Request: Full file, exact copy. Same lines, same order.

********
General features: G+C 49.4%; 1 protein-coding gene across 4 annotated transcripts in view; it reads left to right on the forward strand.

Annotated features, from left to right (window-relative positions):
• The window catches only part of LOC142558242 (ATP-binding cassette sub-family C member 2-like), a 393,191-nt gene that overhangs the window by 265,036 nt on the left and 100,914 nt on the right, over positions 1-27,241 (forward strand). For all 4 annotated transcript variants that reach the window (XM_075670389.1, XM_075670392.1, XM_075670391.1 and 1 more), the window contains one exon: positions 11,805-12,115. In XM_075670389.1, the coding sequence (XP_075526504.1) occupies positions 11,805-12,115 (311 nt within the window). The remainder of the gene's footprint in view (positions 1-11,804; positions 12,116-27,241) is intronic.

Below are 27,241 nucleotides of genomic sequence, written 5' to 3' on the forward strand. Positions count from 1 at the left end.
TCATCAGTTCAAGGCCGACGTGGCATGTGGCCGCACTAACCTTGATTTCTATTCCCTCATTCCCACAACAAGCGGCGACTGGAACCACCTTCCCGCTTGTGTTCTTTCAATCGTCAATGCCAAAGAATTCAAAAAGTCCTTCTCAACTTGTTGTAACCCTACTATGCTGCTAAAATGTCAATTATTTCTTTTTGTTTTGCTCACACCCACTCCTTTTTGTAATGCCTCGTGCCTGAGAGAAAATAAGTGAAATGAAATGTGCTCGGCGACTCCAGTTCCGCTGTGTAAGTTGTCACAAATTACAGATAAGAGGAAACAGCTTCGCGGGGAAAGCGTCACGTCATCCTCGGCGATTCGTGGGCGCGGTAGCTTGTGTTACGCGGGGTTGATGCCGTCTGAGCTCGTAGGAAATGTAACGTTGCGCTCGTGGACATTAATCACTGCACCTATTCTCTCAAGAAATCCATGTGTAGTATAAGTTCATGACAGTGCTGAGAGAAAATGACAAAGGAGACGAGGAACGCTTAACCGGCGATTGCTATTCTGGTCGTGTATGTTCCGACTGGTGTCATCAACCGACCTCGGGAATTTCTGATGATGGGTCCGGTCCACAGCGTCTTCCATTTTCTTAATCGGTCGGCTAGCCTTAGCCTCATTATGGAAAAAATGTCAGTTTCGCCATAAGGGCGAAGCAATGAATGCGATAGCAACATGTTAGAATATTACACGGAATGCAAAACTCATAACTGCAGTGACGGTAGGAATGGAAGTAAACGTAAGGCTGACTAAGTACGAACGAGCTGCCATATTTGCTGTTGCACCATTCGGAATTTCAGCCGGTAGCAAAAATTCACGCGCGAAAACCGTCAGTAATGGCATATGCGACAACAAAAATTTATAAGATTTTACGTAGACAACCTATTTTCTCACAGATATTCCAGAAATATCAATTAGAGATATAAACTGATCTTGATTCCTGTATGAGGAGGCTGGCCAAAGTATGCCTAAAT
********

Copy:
General features: G+C 49.4%; 1 protein-coding gene across 4 annotated transcripts in view; it reads left to right on the forward strand.

Annotated features, from left to right (window-relative positions):
• The window catches only part of LOC142558242 (ATP-binding cassette sub-family C member 2-like), a 393,191-nt gene that overhangs the window by 265,036 nt on the left and 100,914 nt on the right, over positions 1-27,241 (forward strand). For all 4 annotated transcript variants that reach the window (XM_075670389.1, XM_075670392.1, XM_075670391.1 and 1 more), the window contains one exon: positions 11,805-12,115. In XM_075670389.1, the coding sequence (XP_075526504.1) occupies positions 11,805-12,115 (311 nt within the window). The remainder of the gene's footprint in view (positions 1-11,804; positions 12,116-27,241) is intronic.

Below are 27,241 nucleotides of genomic sequence, written 5' to 3' on the forward strand. Positions count from 1 at the left end.
TCATCAGTTCAAGGCCGACGTGGCATGTGGCCGCACTAACCTTGATTTCTATTCCCTCATTCCCACAACAAGCGGCGACTGGAACCACCTTCCCGCTTGTGTTCTTTCAATCGTCAATGCCAAAGAATTCAAAAAGTCCTTCTCAACTTGTTGTAACCCTACTATGCTGCTAAAATGTCAATTATTTCTTTTTGTTTTGCTCACACCCACTCCTTTTTGTAATGCCTCGTGCCTGAGAGAAAATAAGTGAAATGAAATGTGCTCGGCGACTCCAGTTCCGCTGTGTAAGTTGTCACAAATTACAGATAAGAGGAAACAGCTTCGCGGGGAAAGCGTCACGTCATCCTCGGCGATTCGTGGGCGCGGTAGCTTGTGTTACGCGGGGTTGATGCCGTCTGAGCTCGTAGGAAATGTAACGTTGCGCTCGTGGACATTAATCACTGCACCTATTCTCTCAAGAAATCCATGTGTAGTATAAGTTCATGACAGTGCTGAGAGAAAATGACAAAGGAGACGAGGAACGCTTAACCGGCGATTGCTATTCTGGTCGTGTATGTTCCGACTGGTGTCATCAACCGACCTCGGGAATTTCTGATGATGGGTCCGGTCCACAGCGTCTTCCATTTTCTTAATCGGTCGGCTAGCCTTAGCCTCATTATGGAAAAAATGTCAGTTTCGCCATAAGGGCGAAGCAATGAATGCGATAGCAACATGTTAGAATATTACACGGAATGCAAAACTCATAACTGCAGTGACGGTAGGAATGGAAGTAAACGTAAGGCTGACTAAGTACGAACGAGCTGCCATATTTGCTGTTGCACCATTCGGAATTTCAGCCGGTAGCAAAAATTCACGCGCGAAAACCGTCAGTAATGGCATATGCGACAACAAAAATTTATAAGATTTTACGTAGACAACCTATTTTCTCACAGATATTCCAGAAATATCAATTAGAGATATAAACTGATCTTGATTCCTGTATGAGGAGGCTGGCCAAAGTATGCCTAAAT